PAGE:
If your dog is still a puppy, you should not remove food for longer than 12 hours or overnight. You can rub your puppy’s gums with maple syrup to keep his or her glucose level up. But make sure the syrup does not contain xylitol, a potentially lethal artificial sweetener if ingested by canines.
Bone broth is very healing for dogs. Simmer meat (on the bone) with apple cider vinegar and water in a crockpot. It will take about a day to make bone broth, so it’s best to make ahead and freeze. Be sure to skim off any fat before freezing.
DiarRice is a rice-based probiotic that will help soothe your pup’s stomach. DiarRice is easy to digest and tastes like chicken. DiarRice should work quickly, so if it doesn’t help right away, seek medical attention.
After your dog has fasted for 12-24 hours, and he or she is not vomiting, and can keep down liquids, it might be time to try the bland diet. The bland diet contains:
- Boiled rice (75%)
- Cooked white chicken meat (no skin or bones) or extra-lean hamburger (25%)
- Do not add any oils, fats or spices to the bland diet.
Also Read: What does rat poison look like
Gradually increase the amount of food you give your dog, starting with a tablespoon and waiting two hours. If your dog can keep that down, continue to increase the amount of food to 1/2 – 1 cup of bland diet every three or four hours.
Once your dog seems to be doing better, you can gradually add in his or her regular food until he is eating 100% of his regular diet again.
Once your dog is able to eat and appears to be feeling better, you can consider giving him or her unsweetened, plain yogurt that contains probiotics or a dog probiotic, such as FortiFlora, Prostora or Proviable. Probiotics contain living gut-friendly bacteria found naturally in the digestive tract. The goal of ingesting probiotics is to prevent gastrointestinal problems and boost your dog’s immune system.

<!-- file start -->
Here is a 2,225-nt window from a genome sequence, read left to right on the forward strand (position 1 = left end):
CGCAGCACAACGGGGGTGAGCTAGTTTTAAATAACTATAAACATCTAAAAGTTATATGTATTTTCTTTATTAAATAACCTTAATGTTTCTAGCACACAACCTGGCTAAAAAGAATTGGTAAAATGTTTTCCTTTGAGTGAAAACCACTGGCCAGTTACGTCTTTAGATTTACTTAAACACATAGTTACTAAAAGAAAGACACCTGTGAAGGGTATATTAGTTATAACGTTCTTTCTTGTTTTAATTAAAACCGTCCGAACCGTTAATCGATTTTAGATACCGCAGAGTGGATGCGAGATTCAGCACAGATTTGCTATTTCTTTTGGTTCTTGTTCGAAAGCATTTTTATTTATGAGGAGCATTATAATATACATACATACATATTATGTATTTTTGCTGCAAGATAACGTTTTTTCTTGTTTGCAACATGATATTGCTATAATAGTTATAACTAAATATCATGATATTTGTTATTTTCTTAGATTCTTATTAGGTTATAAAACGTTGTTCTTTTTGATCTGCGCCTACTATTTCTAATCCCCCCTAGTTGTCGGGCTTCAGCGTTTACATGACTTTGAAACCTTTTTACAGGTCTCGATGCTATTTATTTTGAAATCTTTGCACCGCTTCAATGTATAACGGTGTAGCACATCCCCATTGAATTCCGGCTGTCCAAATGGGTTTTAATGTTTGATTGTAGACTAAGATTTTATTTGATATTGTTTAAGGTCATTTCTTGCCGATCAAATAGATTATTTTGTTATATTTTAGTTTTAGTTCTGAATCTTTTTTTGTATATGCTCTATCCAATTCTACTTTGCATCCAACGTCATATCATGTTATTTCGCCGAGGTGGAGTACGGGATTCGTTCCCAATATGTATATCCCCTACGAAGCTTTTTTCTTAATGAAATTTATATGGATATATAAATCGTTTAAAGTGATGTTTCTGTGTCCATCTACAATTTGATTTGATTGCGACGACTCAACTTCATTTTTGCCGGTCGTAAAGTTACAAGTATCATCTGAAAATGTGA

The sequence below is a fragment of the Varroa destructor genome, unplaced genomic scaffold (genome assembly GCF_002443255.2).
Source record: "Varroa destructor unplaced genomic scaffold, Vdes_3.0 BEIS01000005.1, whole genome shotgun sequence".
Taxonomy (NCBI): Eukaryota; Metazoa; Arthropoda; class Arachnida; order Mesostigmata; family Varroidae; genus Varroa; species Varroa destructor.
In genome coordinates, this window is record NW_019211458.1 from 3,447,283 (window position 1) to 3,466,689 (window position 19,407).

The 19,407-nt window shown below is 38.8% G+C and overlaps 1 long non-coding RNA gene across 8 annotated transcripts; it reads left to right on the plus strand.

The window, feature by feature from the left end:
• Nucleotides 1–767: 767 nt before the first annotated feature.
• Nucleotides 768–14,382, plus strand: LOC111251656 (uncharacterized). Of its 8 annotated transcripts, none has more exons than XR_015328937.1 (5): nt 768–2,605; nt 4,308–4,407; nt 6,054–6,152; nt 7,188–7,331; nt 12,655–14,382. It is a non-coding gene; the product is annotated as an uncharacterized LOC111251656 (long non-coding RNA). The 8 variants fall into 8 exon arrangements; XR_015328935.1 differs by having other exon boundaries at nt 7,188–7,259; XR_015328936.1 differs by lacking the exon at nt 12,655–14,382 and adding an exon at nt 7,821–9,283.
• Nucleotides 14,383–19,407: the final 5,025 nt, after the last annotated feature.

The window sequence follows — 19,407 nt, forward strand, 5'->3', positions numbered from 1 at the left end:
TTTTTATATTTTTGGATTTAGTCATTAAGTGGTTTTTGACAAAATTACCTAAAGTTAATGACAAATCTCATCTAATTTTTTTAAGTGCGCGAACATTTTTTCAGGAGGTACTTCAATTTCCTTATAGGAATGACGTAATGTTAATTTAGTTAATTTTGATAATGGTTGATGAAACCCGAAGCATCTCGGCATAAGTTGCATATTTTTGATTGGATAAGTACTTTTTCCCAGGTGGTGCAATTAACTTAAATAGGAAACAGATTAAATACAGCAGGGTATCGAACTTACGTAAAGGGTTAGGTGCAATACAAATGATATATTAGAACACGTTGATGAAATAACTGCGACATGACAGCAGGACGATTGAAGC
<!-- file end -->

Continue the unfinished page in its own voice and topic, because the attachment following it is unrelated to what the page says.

Foods that can help
Foods that can help soothe an upset stomach and firm up your dog’s stool if he or she is having diarrhea include:
- Plain, canned pumpkin
- Plain, unsweetened yogurt
- Sweet potatoes
Slippery elm bark
Some veterinarians recommend slippery elm bark for dogs. Slippery elm bark is an herb that is used to treat digestive problems in dogs. Slippery elm bark contains mucilage which will coat, lubricate and sooth the inflamed mucous membranes of your dog’s stomach.
Discourage your dog from eating grass
It appears that some dogs have an innate drive to eat grass when their stomach is upset. Some people think the dog is trying to induce vomiting by ingesting grass, but not all vets agree on this. What veterinarians DO agree on, however, is that many lawns are treated with fertilizers and other chemicals, making it unsafe for canine consumption.
Some over-the-counter medications may help your dog if he or she is having diarrhea, but they should only be given under the guidance of your veterinarian. People have used Imodium, Pepto-Bismol and Pepcid to treat diarrhea in dogs. However, they may cause side effects, so it is best to check with your vet first.
While these home remedies can help your dog feel better, they in no way should be a substitute for veterinarian care. There are many reasons your dog could be sick, and only your vet can pinpoint the probable cause and recommend a proper course of treatment.
What home remedies have worked to help relieve your dog’s upset stomach? Please share with the rest of the Canine Campus community in the comments below…
Also Read: How to tell if dog is overweight